By means of this ritual, which must be cast under the night sky, the caster summons a night-gaunt from the Outer Dark. The night-gaunt will arrive in 1d6 rounds and will do the caster’s bidding for the duration of the spell. However, it will not act in a selfless manner and will not throw its life away.
Water Breathing
Spell Level:           2
Learn Spell:          +0
Casting Time:      1 round
Spell Check:          Intelligence +0
Range:                 Touch
Duration:             2 hours
Failure:           The spell fails.

Upon completion of this spell, the recipient grows obvious gills in his or her neck allowing the person to breathe underwater until the spell’s duration expires.

Wednesday, March 8, 2017

Beyond the Ice-Fall Released!

Beyond the Ice-Fall  is a low-level adventure written for use with Swords & Wizardry WhiteBox and similar OSR games! Set in a northern land of viking warriors, the adventure is for a party of 4‐8 characters of levels 1‐3. It can be easily adapted to any campaign!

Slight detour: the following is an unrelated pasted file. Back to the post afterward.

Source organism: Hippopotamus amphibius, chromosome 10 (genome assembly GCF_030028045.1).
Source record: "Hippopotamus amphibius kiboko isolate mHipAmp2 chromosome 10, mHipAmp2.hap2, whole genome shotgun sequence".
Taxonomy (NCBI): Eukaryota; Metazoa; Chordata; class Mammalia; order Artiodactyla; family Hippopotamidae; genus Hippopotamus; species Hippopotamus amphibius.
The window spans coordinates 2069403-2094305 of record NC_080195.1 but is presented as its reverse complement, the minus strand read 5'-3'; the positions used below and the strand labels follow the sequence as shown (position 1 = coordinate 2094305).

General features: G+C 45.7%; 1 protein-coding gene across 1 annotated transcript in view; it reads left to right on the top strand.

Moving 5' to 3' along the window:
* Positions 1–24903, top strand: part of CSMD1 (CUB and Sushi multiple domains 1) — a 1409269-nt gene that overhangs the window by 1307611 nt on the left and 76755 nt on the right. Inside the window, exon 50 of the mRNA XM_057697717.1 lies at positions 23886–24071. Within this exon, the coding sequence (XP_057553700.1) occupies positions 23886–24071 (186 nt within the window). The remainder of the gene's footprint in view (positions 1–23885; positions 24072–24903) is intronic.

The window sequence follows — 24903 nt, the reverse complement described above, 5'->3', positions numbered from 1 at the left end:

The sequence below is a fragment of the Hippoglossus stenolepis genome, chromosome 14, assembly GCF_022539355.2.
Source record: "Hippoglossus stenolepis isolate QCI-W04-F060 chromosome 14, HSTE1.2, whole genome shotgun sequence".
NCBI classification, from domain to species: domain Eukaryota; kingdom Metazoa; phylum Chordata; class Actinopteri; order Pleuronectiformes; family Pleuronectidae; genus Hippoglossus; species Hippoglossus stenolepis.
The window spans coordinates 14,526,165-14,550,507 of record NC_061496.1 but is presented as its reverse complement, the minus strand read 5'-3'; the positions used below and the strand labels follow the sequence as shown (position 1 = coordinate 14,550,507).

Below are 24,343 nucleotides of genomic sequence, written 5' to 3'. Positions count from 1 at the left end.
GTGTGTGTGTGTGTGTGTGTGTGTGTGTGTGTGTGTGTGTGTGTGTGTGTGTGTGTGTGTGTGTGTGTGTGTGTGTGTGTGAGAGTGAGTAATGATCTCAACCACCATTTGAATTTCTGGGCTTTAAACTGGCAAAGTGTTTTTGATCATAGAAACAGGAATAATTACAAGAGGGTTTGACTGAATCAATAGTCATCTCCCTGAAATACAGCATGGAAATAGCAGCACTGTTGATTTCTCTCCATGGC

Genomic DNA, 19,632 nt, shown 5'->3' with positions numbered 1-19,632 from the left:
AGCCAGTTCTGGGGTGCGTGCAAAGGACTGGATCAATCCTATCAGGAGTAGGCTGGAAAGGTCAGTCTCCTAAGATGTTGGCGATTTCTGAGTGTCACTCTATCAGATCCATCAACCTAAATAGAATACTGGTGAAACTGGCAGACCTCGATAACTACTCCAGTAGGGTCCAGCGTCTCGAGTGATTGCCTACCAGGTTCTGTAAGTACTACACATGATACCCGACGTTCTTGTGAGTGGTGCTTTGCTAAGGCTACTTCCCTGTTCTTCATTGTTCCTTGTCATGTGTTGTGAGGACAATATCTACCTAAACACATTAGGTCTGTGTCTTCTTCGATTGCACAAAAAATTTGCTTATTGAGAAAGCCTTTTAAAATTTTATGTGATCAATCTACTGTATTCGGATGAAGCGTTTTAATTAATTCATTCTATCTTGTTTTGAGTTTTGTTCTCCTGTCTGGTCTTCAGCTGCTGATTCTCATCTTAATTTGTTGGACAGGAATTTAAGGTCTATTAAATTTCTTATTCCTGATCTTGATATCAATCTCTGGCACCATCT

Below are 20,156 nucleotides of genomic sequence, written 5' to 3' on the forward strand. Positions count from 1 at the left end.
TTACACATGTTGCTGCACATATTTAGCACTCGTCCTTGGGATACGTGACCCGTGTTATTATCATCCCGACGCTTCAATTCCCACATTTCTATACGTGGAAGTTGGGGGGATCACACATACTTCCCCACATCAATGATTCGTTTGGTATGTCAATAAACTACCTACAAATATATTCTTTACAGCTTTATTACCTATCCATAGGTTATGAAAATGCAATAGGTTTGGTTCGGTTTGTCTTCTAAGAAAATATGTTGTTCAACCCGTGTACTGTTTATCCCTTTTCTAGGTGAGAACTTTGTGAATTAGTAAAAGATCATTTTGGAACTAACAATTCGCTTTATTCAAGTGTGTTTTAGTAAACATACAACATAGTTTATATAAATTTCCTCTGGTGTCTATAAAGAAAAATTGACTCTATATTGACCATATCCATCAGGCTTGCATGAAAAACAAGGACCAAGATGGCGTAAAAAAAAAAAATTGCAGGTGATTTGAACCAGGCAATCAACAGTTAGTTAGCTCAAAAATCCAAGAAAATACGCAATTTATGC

In the village of Askibakken, the winter has been harsh and an unnatural blizzard has gripped the area. The village chieftain has called upon young warriors to search for a missing supply ship, but this endeavor leads the adventurers into a mysterious adventure. Will the party discover what lies Beyond the Ice-Fall?

Beyond the Ice-Fall is inspired by Algernon Blackwood’s The Glamour of the Snow and Robert E. Howard’s The Frost Giant’s Daughter.

Features cover art and an interior piece by Del Teigeler! Writing, cartography and additional art completed by Joseph Salvador. Included in this 28-page product are a mini-setting, a dungeon crawl, two maps, new monsters, new magic items, new spells, and a viking name list!

Get it at DriveThruRPG! It will be on sale 20% off until March 24!

Monday, March 6, 2017

Eldritch Tales: Attributes and Skills


I've been off working on other projects, but work on  Eldritch Tales: Lovecraftian White Box Role-playing continues! I have recently done some minor rewrites and am expanding the Mythos Earth setting information. I've gotten some questions about the magic system and would like to talk about that, but first I have to explain the basic resolution system.